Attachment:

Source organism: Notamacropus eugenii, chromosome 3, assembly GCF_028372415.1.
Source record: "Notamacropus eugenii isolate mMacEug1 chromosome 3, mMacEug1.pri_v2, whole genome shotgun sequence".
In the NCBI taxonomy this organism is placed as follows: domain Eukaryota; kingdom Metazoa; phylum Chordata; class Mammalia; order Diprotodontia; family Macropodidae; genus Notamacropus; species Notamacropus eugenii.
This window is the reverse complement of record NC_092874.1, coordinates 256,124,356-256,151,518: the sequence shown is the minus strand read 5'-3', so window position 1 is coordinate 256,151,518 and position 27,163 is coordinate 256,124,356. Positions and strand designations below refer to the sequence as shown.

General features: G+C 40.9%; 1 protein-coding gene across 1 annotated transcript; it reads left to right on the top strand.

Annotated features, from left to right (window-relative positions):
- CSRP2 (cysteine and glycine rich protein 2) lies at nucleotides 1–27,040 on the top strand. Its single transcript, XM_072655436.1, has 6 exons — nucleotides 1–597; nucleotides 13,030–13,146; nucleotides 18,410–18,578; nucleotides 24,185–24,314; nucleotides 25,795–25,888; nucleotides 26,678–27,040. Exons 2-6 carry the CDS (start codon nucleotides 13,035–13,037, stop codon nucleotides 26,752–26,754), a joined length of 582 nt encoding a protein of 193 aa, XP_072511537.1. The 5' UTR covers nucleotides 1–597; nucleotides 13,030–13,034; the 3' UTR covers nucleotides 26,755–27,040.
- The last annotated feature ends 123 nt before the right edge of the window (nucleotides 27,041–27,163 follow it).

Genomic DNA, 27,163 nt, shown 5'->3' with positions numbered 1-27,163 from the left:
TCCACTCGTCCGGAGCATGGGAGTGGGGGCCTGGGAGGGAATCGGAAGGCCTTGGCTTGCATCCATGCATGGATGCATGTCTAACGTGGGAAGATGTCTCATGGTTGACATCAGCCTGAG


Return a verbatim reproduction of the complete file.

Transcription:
Source organism: Notamacropus eugenii, chromosome 3, assembly GCF_028372415.1.
Source record: "Notamacropus eugenii isolate mMacEug1 chromosome 3, mMacEug1.pri_v2, whole genome shotgun sequence".
In the NCBI taxonomy this organism is placed as follows: domain Eukaryota; kingdom Metazoa; phylum Chordata; class Mammalia; order Diprotodontia; family Macropodidae; genus Notamacropus; species Notamacropus eugenii.
This window is the reverse complement of record NC_092874.1, coordinates 256,124,356-256,151,518: the sequence shown is the minus strand read 5'-3', so window position 1 is coordinate 256,151,518 and position 27,163 is coordinate 256,124,356. Positions and strand designations below refer to the sequence as shown.

General features: G+C 40.9%; 1 protein-coding gene across 1 annotated transcript; it reads left to right on the top strand.

Annotated features, from left to right (window-relative positions):
- CSRP2 (cysteine and glycine rich protein 2) lies at nucleotides 1–27,040 on the top strand. Its single transcript, XM_072655436.1, has 6 exons — nucleotides 1–597; nucleotides 13,030–13,146; nucleotides 18,410–18,578; nucleotides 24,185–24,314; nucleotides 25,795–25,888; nucleotides 26,678–27,040. Exons 2-6 carry the CDS (start codon nucleotides 13,035–13,037, stop codon nucleotides 26,752–26,754), a joined length of 582 nt encoding a protein of 193 aa, XP_072511537.1. The 5' UTR covers nucleotides 1–597; nucleotides 13,030–13,034; the 3' UTR covers nucleotides 26,755–27,040.
- The last annotated feature ends 123 nt before the right edge of the window (nucleotides 27,041–27,163 follow it).

Genomic DNA, 27,163 nt, shown 5'->3' with positions numbered 1-27,163 from the left:
TCCACTCGTCCGGAGCATGGGAGTGGGGGCCTGGGAGGGAATCGGAAGGCCTTGGCTTGCATCCATGCATGGATGCATGTCTAACGTGGGAAGATGTCTCATGGTTGACATCAGCCTGAG